Tech C.E.O.s Are in Love With Their Principal Doomsayer

[Note:  This item comes from friend Paul Pangaro.  DLH]

Tech C.E.O.s Are in Love With Their Principal Doomsayer
The futurist philosopher Yuval Noah Harari thinks Silicon Valley is an engine of dystopian ruin. So why do the digital elite adore him so?
By Nellie Bowles
Nov 9 2018
<https://www.nytimes.com/2018/11/09/business/yuval-noah-harari-silicon-valley.html>

The futurist philosopher Yuval Noah Harari worries about a lot.

He worries that Silicon Valley is undermining democracy and ushering in a dystopian hellscape in which voting is obsolete.

He worries that by creating powerful influence machines to control billions of minds, the big tech companies are destroying the idea of a sovereign individual with free will.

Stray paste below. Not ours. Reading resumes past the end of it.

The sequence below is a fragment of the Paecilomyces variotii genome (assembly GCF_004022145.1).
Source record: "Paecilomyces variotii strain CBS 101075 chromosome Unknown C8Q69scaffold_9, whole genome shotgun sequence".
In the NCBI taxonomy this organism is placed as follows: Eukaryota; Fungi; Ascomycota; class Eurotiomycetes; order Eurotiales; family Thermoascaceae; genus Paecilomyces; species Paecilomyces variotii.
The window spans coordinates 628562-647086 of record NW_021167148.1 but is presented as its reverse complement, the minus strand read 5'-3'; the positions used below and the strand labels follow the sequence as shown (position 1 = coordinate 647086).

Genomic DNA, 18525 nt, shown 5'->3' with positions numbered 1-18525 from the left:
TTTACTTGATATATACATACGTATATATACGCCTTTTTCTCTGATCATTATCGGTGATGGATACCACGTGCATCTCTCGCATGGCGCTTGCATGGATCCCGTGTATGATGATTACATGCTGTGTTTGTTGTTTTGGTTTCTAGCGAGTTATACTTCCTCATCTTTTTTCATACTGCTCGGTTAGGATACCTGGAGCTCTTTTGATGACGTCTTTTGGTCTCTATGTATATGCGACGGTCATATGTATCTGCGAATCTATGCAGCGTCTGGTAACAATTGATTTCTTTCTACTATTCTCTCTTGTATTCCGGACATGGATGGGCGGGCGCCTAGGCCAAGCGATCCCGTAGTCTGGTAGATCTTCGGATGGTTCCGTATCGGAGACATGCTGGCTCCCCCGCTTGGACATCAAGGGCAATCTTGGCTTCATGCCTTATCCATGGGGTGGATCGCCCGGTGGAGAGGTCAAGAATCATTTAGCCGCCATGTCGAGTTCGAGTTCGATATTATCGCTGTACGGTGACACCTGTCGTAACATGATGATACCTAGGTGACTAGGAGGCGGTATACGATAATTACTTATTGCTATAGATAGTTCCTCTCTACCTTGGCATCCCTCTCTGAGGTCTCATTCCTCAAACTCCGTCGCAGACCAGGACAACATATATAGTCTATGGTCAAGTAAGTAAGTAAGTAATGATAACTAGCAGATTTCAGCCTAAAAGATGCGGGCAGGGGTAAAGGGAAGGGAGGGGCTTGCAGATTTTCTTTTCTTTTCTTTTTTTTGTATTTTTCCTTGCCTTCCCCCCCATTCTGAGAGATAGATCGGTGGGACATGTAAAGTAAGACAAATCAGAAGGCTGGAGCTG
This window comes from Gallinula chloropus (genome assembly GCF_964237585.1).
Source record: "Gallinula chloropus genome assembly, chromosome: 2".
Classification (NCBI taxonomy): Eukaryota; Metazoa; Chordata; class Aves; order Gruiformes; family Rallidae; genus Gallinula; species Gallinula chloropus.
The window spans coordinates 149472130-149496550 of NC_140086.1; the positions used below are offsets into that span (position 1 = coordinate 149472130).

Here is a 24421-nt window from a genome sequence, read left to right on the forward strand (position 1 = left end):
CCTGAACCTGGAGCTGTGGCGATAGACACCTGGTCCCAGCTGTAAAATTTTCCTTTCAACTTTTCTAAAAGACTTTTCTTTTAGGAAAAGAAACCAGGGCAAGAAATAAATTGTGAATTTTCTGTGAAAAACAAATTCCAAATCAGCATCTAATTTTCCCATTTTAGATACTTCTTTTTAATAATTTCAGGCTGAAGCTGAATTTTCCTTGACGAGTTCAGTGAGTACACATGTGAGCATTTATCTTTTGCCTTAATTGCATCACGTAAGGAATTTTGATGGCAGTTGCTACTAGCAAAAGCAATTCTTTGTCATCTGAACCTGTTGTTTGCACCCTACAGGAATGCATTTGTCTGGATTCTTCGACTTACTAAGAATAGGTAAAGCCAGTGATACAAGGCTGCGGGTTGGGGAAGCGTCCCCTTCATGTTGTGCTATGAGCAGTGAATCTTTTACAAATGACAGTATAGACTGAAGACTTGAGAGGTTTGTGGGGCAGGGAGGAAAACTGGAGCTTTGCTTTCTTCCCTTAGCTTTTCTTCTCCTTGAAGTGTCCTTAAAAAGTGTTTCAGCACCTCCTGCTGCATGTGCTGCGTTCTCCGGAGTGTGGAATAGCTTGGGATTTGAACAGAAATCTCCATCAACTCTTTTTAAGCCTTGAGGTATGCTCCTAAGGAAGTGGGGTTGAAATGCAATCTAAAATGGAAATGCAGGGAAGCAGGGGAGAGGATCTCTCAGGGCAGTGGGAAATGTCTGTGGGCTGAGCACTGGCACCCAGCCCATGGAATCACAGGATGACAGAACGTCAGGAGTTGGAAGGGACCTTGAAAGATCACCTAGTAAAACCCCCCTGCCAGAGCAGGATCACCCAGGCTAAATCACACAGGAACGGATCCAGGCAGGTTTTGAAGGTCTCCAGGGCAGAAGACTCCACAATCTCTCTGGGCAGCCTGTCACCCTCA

He worries that because the technological revolution’s work requires so few laborers, Silicon Valley is creating a tiny ruling class and a teeming, furious “useless class.”

But lately, Mr. Harari is anxious about something much more personal. If this is his harrowing warning, then why do Silicon Valley C.E.O.s love him so?

“One possibility is that my message is not threatening to them, and so they embrace it?” a puzzled Mr. Harari said one afternoon in October. “For me, that’s more worrying. Maybe I’m missing something?”

When Mr. Harari toured the Bay Area this fall to promote his latest book, the reception was incongruously joyful. Reed Hastings, the chief executive of Netflix, threw him a dinner party. The leaders of X, Alphabet’s secretive research division, invited Mr. Harari over. Bill Gates reviewed the book (“Fascinating” and “such a stimulating writer”) in The New York Times.

“I’m interested in how Silicon Valley can be so infatuated with Yuval, which they are — it’s insane he’s so popular, they’re all inviting him to campus — yet what Yuval is saying undermines the premise of the advertising- and engagement-based model of their products,” said Tristan Harris, Google’s former in-house design ethicist and the co-founder of the Center for Humane Technology.